More than 700 poets entered this year's Peter Porter Poetry Prize; just over 200 of these entries came from overseas. The judges were Luke Davies, Lisa Gorton and Kate Middleton. They completed their judgement without knowing the name, gender, background or nationality of any entrant.
This prize honours Peter Porter and its judges seek to honour him not only in name but in principle: by valuing various approaches to poetry, and by a serious commitment to the judging process. The judges read all entries over the summer and together compiled a varied and impressive longlist of nearly seventy poems, which they read over for several weeks. Over a day in Sydney, they discussed these poems and created a shortlist of five poems: poems which had stayed in their minds all summer and which, on each rereading, kept the power to surprise, impress and move them. In the judges' view, any of these shortlisted poems would have made a worthy winner of this year's Peter Porter Poetry Prize. The five shortlisted poems are '... a passing shower? (18 aphorisms verging on a narrative)', 'Lament for "Cape" Kennedy', 'Prelude to a Voice', 'Rage to Order' and 'Tailings'.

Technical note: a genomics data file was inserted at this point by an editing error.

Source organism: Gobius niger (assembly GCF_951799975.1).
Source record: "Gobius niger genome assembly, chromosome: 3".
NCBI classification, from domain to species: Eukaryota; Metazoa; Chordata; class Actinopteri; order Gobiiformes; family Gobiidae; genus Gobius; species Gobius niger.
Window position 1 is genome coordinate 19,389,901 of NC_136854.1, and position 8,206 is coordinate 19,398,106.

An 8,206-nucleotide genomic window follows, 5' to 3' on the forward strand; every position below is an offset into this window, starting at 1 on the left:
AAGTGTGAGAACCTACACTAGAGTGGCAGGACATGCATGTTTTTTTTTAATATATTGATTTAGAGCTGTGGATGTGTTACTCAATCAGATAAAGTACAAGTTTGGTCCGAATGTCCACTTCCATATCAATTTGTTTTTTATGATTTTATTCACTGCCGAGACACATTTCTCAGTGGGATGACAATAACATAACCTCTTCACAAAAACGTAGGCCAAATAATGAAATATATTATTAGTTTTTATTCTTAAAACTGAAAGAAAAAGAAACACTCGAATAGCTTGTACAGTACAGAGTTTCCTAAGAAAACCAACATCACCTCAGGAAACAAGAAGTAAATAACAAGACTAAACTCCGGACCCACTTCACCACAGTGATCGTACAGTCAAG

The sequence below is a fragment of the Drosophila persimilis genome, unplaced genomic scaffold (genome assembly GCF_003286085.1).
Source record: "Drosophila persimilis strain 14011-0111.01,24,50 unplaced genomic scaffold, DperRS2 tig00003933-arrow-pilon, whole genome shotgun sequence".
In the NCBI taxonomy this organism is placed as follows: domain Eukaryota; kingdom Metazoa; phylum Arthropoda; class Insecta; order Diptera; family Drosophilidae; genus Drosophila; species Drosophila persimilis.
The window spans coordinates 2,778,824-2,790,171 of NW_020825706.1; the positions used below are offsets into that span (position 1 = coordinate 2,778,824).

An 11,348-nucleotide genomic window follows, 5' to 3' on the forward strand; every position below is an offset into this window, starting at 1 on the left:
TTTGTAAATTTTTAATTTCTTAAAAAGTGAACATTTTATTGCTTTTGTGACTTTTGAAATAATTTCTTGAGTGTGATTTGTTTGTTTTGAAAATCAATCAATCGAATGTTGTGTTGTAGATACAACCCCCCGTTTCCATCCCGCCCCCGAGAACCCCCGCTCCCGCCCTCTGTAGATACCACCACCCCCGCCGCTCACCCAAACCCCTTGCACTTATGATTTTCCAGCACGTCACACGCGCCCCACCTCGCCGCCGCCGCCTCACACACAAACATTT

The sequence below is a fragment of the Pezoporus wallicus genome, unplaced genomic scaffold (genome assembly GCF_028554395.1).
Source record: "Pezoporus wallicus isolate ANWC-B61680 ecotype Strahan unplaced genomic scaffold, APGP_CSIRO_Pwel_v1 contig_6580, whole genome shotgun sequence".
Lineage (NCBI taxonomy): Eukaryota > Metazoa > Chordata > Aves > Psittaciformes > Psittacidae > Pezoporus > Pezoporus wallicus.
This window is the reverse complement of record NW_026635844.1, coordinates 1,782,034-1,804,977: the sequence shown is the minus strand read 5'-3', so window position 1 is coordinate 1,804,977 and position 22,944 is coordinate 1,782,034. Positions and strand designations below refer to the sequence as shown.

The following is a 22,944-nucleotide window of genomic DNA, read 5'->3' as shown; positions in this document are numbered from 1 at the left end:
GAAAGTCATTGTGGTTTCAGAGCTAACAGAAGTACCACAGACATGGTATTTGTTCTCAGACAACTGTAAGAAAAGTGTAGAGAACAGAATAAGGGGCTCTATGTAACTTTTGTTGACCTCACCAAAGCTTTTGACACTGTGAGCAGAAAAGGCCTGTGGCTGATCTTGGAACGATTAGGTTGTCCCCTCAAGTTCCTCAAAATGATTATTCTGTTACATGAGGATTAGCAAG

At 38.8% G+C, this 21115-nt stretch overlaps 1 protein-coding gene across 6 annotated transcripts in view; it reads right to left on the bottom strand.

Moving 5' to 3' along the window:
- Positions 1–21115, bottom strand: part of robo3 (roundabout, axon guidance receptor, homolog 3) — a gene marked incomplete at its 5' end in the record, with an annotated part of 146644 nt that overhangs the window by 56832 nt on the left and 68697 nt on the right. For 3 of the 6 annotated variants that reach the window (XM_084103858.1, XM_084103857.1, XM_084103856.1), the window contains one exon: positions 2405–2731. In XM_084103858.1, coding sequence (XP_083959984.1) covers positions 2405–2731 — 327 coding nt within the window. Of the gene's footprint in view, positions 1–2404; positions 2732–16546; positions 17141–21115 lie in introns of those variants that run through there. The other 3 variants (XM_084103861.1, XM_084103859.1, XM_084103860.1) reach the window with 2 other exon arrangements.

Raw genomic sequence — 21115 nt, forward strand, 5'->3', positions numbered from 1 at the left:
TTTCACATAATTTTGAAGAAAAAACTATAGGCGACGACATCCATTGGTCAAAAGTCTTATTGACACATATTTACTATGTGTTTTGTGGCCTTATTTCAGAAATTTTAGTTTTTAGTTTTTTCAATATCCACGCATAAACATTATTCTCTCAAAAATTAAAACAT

By turns lyrical, jerky, sardonic, funny and facetious, '... a passing shower? (18 aphorisms verging on a narrative)' charges the spaces between its aphorisms with imaginative energy: it builds a sort of electric tension between opposing voices, registers and ways of noticing the world. The poem works with an hallucinatory cognitive dissonance, which challenges settled poetic modes.
'Lament for "Cape" Kennedy' is an elegy of unshowy craft and emotional heft. Keeping its conversational tone, it ranges easily over details, personal memories and stories of injustice and dispossession. The intimacy of its details and the immediacy of its speaking voice enhance and enrich the sorrow and anger of this powerful lament.
'Prelude to a Voice' works at the same time with local detail and mythic depth: 'to keep/ an eye out for snakes/ while carrying the burden/ of water in a steel flask,/ as if bearing the urn/ of all our deaths'. Images open out of images, new forms out of white spaces: the whole page works like a phantasmagorical landscape, in which each part forms its own centre. This is a poem that captures how the mind shimmers in and outside language and its feeling for place.
'Rage to Order' is a poem of vertiginous self-consciousness: its extremity of feeling countervailed by the pressure of silence it makes felt. Like Gerard Manley Hopkins in 'No worst, there is none', this poet brings experience to a pitch in language at once pared back and wild with its play of repeating words and sounds.
'Tailings' is a poem remarkable for its close-woven language, everywhere charged with vivid details; and, at the same time, remarkable for its open and wide-ranging attentiveness. In 'Tailings' the poet nowhere sets place at an aesthetic distance but everywhere attends to its mess and profligacy, a mode of perception alive to the hunger of animals.